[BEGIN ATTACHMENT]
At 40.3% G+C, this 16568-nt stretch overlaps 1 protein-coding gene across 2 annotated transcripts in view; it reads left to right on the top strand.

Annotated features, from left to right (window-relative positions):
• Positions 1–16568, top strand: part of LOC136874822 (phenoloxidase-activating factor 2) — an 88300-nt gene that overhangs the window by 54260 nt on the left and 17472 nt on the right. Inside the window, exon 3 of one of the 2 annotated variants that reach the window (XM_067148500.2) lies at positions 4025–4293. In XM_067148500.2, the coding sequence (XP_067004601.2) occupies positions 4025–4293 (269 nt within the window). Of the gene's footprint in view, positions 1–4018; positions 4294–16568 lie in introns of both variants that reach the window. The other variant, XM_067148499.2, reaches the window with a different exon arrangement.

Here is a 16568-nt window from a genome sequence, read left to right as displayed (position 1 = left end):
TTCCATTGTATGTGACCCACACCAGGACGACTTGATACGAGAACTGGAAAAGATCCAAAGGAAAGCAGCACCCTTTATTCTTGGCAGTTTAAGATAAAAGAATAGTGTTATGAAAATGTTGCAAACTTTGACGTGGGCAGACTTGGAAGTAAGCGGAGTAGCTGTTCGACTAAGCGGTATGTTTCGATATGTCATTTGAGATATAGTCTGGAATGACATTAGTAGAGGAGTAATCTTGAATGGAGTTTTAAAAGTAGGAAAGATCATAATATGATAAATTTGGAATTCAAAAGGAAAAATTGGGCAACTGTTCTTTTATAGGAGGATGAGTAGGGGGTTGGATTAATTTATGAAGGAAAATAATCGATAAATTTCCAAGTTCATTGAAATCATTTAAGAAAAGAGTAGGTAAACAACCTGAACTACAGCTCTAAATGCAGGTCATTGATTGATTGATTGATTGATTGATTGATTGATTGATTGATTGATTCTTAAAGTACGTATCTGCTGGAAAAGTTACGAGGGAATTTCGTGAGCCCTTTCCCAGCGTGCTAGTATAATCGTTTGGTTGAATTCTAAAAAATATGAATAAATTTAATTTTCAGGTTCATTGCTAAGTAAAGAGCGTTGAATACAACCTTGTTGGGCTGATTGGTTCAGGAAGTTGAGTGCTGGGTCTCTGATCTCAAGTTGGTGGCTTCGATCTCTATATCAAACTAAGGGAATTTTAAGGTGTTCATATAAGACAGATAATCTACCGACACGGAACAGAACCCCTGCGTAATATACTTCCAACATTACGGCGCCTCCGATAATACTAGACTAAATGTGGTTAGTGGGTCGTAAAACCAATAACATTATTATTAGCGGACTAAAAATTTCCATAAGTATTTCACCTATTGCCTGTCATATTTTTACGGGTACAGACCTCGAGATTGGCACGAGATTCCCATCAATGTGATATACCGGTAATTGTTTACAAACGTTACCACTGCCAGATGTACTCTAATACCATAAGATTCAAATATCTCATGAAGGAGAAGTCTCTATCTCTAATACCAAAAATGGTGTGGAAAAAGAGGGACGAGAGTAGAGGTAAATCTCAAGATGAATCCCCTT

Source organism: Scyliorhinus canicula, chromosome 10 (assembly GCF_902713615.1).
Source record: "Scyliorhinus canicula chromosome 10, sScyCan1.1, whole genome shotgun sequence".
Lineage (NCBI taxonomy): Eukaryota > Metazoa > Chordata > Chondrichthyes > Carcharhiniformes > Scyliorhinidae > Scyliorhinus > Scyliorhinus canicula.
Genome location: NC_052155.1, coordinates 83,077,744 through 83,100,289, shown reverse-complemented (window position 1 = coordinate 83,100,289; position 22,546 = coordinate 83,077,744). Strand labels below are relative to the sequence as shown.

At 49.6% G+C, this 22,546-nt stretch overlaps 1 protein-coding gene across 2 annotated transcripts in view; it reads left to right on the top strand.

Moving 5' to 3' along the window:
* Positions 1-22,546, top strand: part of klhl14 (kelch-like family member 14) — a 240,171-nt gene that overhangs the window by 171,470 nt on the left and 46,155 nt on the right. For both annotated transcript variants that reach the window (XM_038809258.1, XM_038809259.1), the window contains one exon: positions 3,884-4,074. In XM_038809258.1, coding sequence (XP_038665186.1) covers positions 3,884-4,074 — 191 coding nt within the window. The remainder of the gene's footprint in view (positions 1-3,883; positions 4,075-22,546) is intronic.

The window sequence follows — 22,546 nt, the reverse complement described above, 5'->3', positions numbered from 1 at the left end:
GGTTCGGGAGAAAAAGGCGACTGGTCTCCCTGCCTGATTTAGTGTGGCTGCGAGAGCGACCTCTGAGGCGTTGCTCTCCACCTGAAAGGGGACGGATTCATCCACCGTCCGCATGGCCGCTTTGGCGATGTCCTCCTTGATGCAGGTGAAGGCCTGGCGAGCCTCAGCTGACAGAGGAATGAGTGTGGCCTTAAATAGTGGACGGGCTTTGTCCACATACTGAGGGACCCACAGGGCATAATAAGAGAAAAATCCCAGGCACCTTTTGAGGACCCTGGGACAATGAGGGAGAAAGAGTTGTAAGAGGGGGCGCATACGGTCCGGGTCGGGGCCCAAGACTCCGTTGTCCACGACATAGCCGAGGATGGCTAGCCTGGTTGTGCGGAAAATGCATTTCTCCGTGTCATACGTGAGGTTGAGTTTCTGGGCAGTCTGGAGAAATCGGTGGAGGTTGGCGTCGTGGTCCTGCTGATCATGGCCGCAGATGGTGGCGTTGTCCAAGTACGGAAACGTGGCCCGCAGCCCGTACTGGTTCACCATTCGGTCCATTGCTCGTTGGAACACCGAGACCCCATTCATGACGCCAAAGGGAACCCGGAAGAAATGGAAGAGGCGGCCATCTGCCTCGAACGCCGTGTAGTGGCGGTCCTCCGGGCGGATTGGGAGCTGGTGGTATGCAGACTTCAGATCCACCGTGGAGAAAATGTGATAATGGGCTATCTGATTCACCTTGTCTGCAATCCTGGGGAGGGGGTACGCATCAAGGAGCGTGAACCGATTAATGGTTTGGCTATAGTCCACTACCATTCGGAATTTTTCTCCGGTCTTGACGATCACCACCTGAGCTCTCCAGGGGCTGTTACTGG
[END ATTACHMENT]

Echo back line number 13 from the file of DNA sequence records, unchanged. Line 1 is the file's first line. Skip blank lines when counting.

The window sequence follows — 22,546 nt, the reverse complement described above, 5'->3', positions numbered from 1 at the left end: